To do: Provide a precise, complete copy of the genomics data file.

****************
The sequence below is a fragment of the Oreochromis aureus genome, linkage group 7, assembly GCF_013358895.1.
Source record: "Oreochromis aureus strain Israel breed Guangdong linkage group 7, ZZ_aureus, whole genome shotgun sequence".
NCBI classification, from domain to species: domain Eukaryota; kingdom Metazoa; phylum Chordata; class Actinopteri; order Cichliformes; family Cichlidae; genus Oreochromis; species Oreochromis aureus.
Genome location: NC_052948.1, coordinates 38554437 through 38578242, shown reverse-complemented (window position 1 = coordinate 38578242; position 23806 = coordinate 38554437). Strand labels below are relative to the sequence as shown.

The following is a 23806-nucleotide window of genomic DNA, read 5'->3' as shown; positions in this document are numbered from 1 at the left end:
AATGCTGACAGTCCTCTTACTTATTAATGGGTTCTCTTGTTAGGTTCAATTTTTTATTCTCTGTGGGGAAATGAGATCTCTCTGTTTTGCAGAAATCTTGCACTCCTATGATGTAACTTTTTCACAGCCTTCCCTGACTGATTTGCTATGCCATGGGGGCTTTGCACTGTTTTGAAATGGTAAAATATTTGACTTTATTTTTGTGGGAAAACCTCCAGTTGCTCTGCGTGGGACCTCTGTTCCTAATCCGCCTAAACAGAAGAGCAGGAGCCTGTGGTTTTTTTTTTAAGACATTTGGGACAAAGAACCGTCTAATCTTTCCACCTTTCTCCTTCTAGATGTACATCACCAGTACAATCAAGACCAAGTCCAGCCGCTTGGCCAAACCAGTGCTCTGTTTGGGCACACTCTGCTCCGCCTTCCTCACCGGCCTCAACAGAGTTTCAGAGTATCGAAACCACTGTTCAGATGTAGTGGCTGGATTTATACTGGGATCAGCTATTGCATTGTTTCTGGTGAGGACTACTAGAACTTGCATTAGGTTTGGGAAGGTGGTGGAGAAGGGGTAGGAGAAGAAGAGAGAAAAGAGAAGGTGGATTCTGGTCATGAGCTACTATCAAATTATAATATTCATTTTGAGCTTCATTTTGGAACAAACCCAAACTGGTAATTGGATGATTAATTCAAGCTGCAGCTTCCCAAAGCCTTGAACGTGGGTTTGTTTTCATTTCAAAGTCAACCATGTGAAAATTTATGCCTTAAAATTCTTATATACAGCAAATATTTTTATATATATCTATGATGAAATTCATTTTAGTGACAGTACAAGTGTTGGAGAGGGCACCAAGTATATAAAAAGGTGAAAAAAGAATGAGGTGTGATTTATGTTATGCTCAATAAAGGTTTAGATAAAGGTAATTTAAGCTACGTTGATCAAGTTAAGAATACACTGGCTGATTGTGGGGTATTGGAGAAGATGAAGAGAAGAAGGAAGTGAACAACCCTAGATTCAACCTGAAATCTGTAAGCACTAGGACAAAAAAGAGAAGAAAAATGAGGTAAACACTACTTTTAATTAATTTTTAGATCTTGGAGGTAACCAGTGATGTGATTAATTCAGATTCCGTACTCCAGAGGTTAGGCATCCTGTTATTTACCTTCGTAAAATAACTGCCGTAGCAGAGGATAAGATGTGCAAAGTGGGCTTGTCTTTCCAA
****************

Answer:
The sequence below is a fragment of the Oreochromis aureus genome, linkage group 7, assembly GCF_013358895.1.
Source record: "Oreochromis aureus strain Israel breed Guangdong linkage group 7, ZZ_aureus, whole genome shotgun sequence".
NCBI classification, from domain to species: domain Eukaryota; kingdom Metazoa; phylum Chordata; class Actinopteri; order Cichliformes; family Cichlidae; genus Oreochromis; species Oreochromis aureus.
Genome location: NC_052948.1, coordinates 38554437 through 38578242, shown reverse-complemented (window position 1 = coordinate 38578242; position 23806 = coordinate 38554437). Strand labels below are relative to the sequence as shown.

The following is a 23806-nucleotide window of genomic DNA, read 5'->3' as shown; positions in this document are numbered from 1 at the left end:
AATGCTGACAGTCCTCTTACTTATTAATGGGTTCTCTTGTTAGGTTCAATTTTTTATTCTCTGTGGGGAAATGAGATCTCTCTGTTTTGCAGAAATCTTGCACTCCTATGATGTAACTTTTTCACAGCCTTCCCTGACTGATTTGCTATGCCATGGGGGCTTTGCACTGTTTTGAAATGGTAAAATATTTGACTTTATTTTTGTGGGAAAACCTCCAGTTGCTCTGCGTGGGACCTCTGTTCCTAATCCGCCTAAACAGAAGAGCAGGAGCCTGTGGTTTTTTTTTTAAGACATTTGGGACAAAGAACCGTCTAATCTTTCCACCTTTCTCCTTCTAGATGTACATCACCAGTACAATCAAGACCAAGTCCAGCCGCTTGGCCAAACCAGTGCTCTGTTTGGGCACACTCTGCTCCGCCTTCCTCACCGGCCTCAACAGAGTTTCAGAGTATCGAAACCACTGTTCAGATGTAGTGGCTGGATTTATACTGGGATCAGCTATTGCATTGTTTCTGGTGAGGACTACTAGAACTTGCATTAGGTTTGGGAAGGTGGTGGAGAAGGGGTAGGAGAAGAAGAGAGAAAAGAGAAGGTGGATTCTGGTCATGAGCTACTATCAAATTATAATATTCATTTTGAGCTTCATTTTGGAACAAACCCAAACTGGTAATTGGATGATTAATTCAAGCTGCAGCTTCCCAAAGCCTTGAACGTGGGTTTGTTTTCATTTCAAAGTCAACCATGTGAAAATTTATGCCTTAAAATTCTTATATACAGCAAATATTTTTATATATATCTATGATGAAATTCATTTTAGTGACAGTACAAGTGTTGGAGAGGGCACCAAGTATATAAAAAGGTGAAAAAAGAATGAGGTGTGATTTATGTTATGCTCAATAAAGGTTTAGATAAAGGTAATTTAAGCTACGTTGATCAAGTTAAGAATACACTGGCTGATTGTGGGGTATTGGAGAAGATGAAGAGAAGAAGGAAGTGAACAACCCTAGATTCAACCTGAAATCTGTAAGCACTAGGACAAAAAAGAGAAGAAAAATGAGGTAAACACTACTTTTAATTAATTTTTAGATCTTGGAGGTAACCAGTGATGTGATTAATTCAGATTCCGTACTCCAGAGGTTAGGCATCCTGTTATTTACCTTCGTAAAATAACTGCCGTAGCAGAGGATAAGATGTGCAAAGTGGGCTTGTCTTTCCAA